Press release Seminar on "business models in agriculture" provides inspiration for several sub-sectors
Business models in agriculture can be optimized...
- if the agricultural entrepreneurs focus more on their market and customer,
- when they more consciously convert all their delivered 'values' into revenue,
- if they set up smart collaborations,
- and if they are going to compete over time on the basis of sustainability and quality of their products, rather than just aiming for cost efficiency.
This was said at the first ILVO seminar on 'Business models in agriculture', on Friday 30 October 2020.
Minister makes efforts to improve market position of agriculture
Flemish Minister of Agriculture Hilde Crevits emphasized in her opening speech that the world is changing rapidly. There are numerous challenges and also opportunities for farmers. Many signals, also from Europe, point in the direction of more sustainability, a new circular, bio-based agri-food chain and the increasing importance for the production of healthy food.
"We encourage agricultural entrepreneurs to respond to this, among other things by investing in knowledge, innovation and cooperation. The choice and freedom to decide will at all times lie with the farmer, but this must be made with sufficient knowledge and insight into possible business models".
Six external experts on proven earnings formulas
Paul Demyttenaere, director of the Roeselare REO auction: "Over the past 10 years, the market for the 1st range of lamb's lettuce (bulk) has shrunk to 20% of its original volume. Under the direction of REO, a number of producers have joined forces to supply a 4th range of lamb's lettuce (washed, packaged), and together they have grown to 200% of the original volume. Individually, no grower could have supplied this market. By working together, co-operators have secured their sustainable livelihood".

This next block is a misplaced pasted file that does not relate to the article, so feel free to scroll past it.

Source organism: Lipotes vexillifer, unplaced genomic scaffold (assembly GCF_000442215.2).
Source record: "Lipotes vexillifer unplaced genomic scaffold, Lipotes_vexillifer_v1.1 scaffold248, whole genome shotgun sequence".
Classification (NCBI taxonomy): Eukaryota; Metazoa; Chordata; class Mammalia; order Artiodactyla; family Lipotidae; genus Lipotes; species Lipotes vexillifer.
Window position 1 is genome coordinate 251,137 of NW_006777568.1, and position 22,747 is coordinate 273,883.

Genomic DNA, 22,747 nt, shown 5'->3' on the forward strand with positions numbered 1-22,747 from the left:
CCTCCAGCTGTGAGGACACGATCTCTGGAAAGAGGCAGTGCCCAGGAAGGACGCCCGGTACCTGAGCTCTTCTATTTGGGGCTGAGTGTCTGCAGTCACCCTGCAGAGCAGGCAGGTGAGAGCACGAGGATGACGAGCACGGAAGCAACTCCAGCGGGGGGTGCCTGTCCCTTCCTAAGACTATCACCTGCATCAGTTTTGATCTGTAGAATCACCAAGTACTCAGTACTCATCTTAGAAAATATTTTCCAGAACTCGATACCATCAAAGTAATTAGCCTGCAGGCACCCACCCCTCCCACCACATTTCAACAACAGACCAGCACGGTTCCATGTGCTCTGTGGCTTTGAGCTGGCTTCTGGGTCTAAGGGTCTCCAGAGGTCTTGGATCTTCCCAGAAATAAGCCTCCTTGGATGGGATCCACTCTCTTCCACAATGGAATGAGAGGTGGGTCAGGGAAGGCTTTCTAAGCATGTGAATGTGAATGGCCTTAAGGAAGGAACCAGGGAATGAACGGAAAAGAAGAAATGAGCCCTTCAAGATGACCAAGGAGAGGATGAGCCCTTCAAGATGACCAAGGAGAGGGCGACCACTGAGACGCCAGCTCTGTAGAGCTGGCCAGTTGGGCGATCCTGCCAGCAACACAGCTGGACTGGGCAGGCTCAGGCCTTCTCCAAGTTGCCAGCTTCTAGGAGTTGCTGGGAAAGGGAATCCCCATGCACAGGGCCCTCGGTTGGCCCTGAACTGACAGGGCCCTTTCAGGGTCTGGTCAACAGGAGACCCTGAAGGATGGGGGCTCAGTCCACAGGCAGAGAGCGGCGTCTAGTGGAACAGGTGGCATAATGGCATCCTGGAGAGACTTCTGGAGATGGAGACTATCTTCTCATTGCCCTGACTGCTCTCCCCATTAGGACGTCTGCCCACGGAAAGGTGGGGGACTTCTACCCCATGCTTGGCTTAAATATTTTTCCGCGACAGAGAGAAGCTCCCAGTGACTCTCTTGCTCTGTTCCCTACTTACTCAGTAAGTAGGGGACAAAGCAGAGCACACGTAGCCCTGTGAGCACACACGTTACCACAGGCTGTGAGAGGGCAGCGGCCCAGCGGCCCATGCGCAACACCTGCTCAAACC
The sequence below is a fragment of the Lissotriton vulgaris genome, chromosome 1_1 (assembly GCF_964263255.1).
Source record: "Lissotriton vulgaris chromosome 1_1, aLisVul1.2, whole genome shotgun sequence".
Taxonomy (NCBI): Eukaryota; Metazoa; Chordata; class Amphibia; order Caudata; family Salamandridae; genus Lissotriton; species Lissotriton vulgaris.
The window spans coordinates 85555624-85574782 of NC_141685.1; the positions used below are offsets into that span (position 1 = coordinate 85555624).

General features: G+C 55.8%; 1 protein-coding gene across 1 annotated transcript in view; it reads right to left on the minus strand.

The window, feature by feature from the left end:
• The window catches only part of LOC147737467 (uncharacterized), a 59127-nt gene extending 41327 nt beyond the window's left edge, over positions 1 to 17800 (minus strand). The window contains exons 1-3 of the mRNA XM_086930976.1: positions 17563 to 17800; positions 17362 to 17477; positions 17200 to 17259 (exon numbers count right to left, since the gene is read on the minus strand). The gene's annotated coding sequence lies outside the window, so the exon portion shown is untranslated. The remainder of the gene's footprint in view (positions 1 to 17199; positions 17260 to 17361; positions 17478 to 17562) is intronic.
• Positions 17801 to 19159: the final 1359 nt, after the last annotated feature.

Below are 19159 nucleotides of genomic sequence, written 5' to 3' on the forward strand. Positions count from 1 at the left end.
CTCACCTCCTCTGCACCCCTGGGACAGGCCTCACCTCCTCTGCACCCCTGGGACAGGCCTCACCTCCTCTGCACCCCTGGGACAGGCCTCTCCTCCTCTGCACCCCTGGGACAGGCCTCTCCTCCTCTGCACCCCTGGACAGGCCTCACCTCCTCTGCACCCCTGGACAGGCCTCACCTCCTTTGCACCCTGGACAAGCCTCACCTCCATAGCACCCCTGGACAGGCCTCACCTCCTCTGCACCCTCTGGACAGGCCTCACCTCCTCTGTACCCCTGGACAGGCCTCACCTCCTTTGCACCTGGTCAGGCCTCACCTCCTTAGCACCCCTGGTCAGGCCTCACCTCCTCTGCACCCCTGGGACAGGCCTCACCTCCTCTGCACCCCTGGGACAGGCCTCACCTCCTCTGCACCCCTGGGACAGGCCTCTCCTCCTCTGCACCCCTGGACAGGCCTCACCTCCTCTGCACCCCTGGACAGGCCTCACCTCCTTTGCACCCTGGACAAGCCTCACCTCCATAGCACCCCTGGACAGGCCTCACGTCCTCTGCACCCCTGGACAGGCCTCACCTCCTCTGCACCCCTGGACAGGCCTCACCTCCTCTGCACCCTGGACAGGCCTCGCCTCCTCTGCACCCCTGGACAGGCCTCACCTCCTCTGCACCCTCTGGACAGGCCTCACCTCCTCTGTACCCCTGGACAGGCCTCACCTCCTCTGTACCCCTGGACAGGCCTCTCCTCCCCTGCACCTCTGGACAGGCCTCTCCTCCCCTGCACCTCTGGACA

ILVO Science Director Johan Van Huylenbroeck: "By working together, Best Select's co-operators have gained access to a series of unique ornamental tree nursery cultivars bred by ILVO. The member growers within the innovation cooperative can charge an additional price for these protected cultivars and at the same time attract customers for their other assortment of 'older' regular plants. On their own, the growers would never have had the budget and expertise for an extensive breeding program and for the marketing needed to make novelties known to garden architects and traders".
VLAM (Flemish agricultural marketing agency) director Filip Fontaine: "As a producer and (home) seller of fresh produce, it is good to weigh the cost benefits of a 'brand'. Setting up something like this is expensive and risky. People choose fresh food more often on the basis of sensory experience and less on the basis of brand. A brand can succeed if you bring something unique, preferably for a well-defined market segment".
Bart Verstrynge (Economist Agro at KBC): "Farmers should be more concerned with figures. That doesn't have to mean that they do the complete bookkeeping themselves, but that they do have insight into their financial situation. A tip? Talk more about economic key figures than just technical ones. For example, use your feed balance, in addition to your feed conversion figure, to compare your company's performance with that of colleagues.
ING Director (Food & Agri) Willem ter Heerdt: "Farmers who sell to a processor or middleman are best advised to study the underlying wishes of this customer through regular contacts. This ensures that their delivered product is tailored just a little bit better to their desires, possibly resulting in a better price. It's true that farmers are sometimes stuck with their investment and are therefore not able to switch to a completely new agricultural activity. But they can choose who their customer is! You don't have to deliver to the village's cattle ranch for the rest of your life".